Although my writing group kept me going and motivated, as I progressed in my graduate program, I also needed focused feedback on my writing. This is where another small group proved valuable. We met at a conference and realized that we were all in the same stage of our graduate programs. Even though we lived across the country from each other, we used the internet and conference calls to meet weekly. Each week, one writer sent out a draft dissertation chapter or research article for the other members to read. When we met on the phone, we provided feedback on whatever the writer had asked for (sometimes it was with reporting data, sometimes it was organizing, and at other times it was with cutting words).

Thanks to this group, I finished my dissertation and have published many journal articles and a book. A few members have left and others have joined, but we continue to meet every other week for productive feedback and moral support. I still struggle to make myself sit down and write, but when I know that my writing group will be reading my work and helping me with what I find difficult, I feel inspired to keep plugging away.

Online Resources for Inspiration and Tracking Your Writing

Not all writers have the fortune to be in a place with fellow writers who want to meet up for writing sessions, and not all writers have access to others who are similarly interested in providing each other with feedback, so I want to finish this post with some recommendations for online resources that can replicate what I have found most useful.

The first is a resource that has a subscription cost, but I have found it worth the investment. Academic Muse is a multifunctional site that brings together coaching and peer support to keep you going with your writing projects. There is a vast resource library of advice for doing academic writing, a daily progress chart, and (my favorite) a chat room where other writers can sign in to conduct timed writing sessions. Even though I don’t know the other people or even where they are, just knowing that we are all writing keeps me going. If you sign in around the same time each day, you get to know the regulars.

If, like me, you struggle with motivating yourself to keep writing, check out the sites and apps recommended in the article “15 Productivity Apps to Help Keep Your Writing Goals on Track.” In addition to apps that time your writing sessions or stop you from checking email, the author also recommends a motivational site called Write Or Die. In this app, you set a timer for how long your writing session will be and then type your text into the text box on the site. The catch? If you stop typing, the app will apply consequences (of your choosing), ranging from an annoying alarm to actually deleting your text. This site works well if you are motivated by fear. If you prefer a positive motivator instead, check out Written?Kitten! Like Write Or Die, Written?Kitten! offers a text box where you type your work. Instead of a punishment for not writing, however, here you get a reward for every 100 words you type: a photo of a cute kitten (or puppy or bunny, if you find those more inspiring).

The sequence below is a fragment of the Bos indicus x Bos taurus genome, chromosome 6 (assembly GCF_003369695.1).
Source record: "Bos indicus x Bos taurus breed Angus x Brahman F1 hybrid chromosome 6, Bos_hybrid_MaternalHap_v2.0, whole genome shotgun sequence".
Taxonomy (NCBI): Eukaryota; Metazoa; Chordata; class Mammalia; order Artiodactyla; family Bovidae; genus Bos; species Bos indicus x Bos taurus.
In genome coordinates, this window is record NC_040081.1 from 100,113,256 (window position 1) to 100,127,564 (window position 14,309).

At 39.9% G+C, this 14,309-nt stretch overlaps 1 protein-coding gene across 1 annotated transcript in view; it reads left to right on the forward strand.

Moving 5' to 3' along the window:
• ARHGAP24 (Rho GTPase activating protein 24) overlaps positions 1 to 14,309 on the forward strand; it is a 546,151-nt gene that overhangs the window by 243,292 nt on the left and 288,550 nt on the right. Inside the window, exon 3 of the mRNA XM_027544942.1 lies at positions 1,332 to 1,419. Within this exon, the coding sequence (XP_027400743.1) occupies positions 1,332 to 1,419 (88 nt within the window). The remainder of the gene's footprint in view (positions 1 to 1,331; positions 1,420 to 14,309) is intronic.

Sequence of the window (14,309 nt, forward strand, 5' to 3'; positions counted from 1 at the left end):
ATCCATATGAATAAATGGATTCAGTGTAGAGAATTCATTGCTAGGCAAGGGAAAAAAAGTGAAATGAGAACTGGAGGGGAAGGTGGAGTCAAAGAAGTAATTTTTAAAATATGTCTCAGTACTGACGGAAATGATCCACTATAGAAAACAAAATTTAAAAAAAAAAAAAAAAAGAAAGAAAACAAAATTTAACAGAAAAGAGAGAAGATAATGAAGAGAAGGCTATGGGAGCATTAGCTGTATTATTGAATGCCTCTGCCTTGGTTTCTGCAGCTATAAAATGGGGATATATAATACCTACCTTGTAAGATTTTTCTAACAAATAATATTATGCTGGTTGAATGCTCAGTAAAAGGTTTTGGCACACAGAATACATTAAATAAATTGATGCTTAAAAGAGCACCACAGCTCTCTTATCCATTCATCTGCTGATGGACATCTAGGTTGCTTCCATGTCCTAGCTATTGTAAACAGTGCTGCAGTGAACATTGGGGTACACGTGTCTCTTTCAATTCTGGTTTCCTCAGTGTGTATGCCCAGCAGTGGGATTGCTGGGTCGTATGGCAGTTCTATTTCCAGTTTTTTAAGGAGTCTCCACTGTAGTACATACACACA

I hope my stories have inspired you to keep going with your own writing. Keep in mind that your TESOL affiliate or interest section newsletter would be a great place to share ideas for teaching or your experiences in the field. Let us know in the comments post what you’re doing to stay motivated!

About Betsy Gilliland

Betsy Gilliland
Betsy Gilliland is an associate professor in the Department of Second Language Studies at the University of Hawaiʻi Mānoa, where she teaches courses on second language writing, teacher research, and qualitative research methods to undergraduate and graduate students. Co-editor of the Journal of Response to Writing, she is chair of the TESOL Second Language Writing Interest Section and has published in TESOL Journal, Journal of Second Language Writing, and ELT Journal, among others. She was a Fulbright Scholar at the Universidad de Atacama (Chile) in 2018.
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One Response to
Writing for Professional Development

  1. Huong Thi Lan Nguyen says:

    Thank you so much for your useful sharing!